So Hallowell argues this challenge can be controlled only by creatively engineering one’s environment and one’s emotional and physical health. That was a mouthful. Multitasking might also be taking a toll on our economy. One study by researches researchers at UC Irvine monitored office workers as they were interrupted. They found that workers took an average of 25 minutes to recover from interruptions, such as phone calls or answering email and returning to their original task.
So this is not only going to affect office workers, it’s going to affect all of us all the time. If we stop what we’re doing every time we get a notification of our phone, a new text, a new email, and we stop what we’re doing to look at that text or that email.
It takes our brain time to reorient and get back to the activity that we were taking part in before we were interrupted.
John Spira, an analyst at a business research firm discussed multitasking with the New York Times in 2007. He estimated that extreme multitasking, which is like information overload, cost the U S economy $650 billion a year in lost productivity.
And that was 13 years ago. David Meyer at the University of Michigan found that multitasking contributes to the release of stress hormones and adrenaline, which can cause long-term health problems, if not controlled and contributes to the loss of short-term memory. We are really built to focus. And when we focus ourselves to multitask, we’re driving ourselves to perhaps be less efficient in the long run, though it sometimes feels like we’re being more efficient at the time.
Instead of multitasking, we should be practicing the art of paying attention. The art of paying attention, the ability to shift our attention into exercise judgment about what objects are worthy of our attention.
Many who have achieved great things often credited their success on finely honed skill of paying attention. When asked about his particular genius, Isaac Newton responded that if he had made any discoveries, it was, and I quote, “owing more to patient attention than to any other talent.” So the question becomes, how can we declutter our minds so that we can pay sole attention to one activity at a time, one conversation at a time?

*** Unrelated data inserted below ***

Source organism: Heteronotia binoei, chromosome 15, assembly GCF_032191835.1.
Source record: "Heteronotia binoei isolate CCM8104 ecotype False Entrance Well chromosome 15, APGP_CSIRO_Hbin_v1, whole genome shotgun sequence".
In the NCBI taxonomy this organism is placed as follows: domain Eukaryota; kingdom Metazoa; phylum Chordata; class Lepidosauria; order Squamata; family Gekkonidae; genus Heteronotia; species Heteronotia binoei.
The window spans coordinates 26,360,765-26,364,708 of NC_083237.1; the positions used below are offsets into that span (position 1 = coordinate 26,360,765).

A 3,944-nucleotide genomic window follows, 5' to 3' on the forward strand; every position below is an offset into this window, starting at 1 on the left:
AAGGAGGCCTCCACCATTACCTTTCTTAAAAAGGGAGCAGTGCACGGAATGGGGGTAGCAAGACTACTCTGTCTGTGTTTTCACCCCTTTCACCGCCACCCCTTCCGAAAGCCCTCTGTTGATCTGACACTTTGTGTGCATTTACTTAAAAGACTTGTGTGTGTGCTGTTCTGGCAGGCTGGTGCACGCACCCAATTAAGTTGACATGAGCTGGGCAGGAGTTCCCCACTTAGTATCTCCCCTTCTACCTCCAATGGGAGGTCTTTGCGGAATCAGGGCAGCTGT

Be fully present and actually enjoy our lives rather than always thinking of the past or dividing our present among multiple tasks at once. So, let’s do this.
Here is tip number one to declutter your mind. Write it down. If you think of something that needs to go on your to-do list, go write it down. If you can’t write it down right at that moment, make a note in your phone and set a reminder so that when the reminder comes up, you set the reminder for a time that you’ll be at home.
So when the reminder comes up, you’ll be able to go write it down on a physical calendar. When you write it down, assign it to a particular time when you will actually do it. So tip number one, get it out of your head and down on paper, write it down.
Tip number two, notice, label, and let it go. If you find thoughts hopping into your head about the past or about the future, you know what thoughts I’m talking about. Thinking back on something you said or did that wasn’t perfect. Or worrying about an upcoming conversation or meeting.
I want you to notice it. Label it. Label it, whatever you want. It might be future thinking. It might be past thinking. It might be whatever you want to call it. Label it and let it go. And that sounds simple, right? Well, in theory it is, but in all actuality, it takes practice. A little bit every day until you get it, but it does work.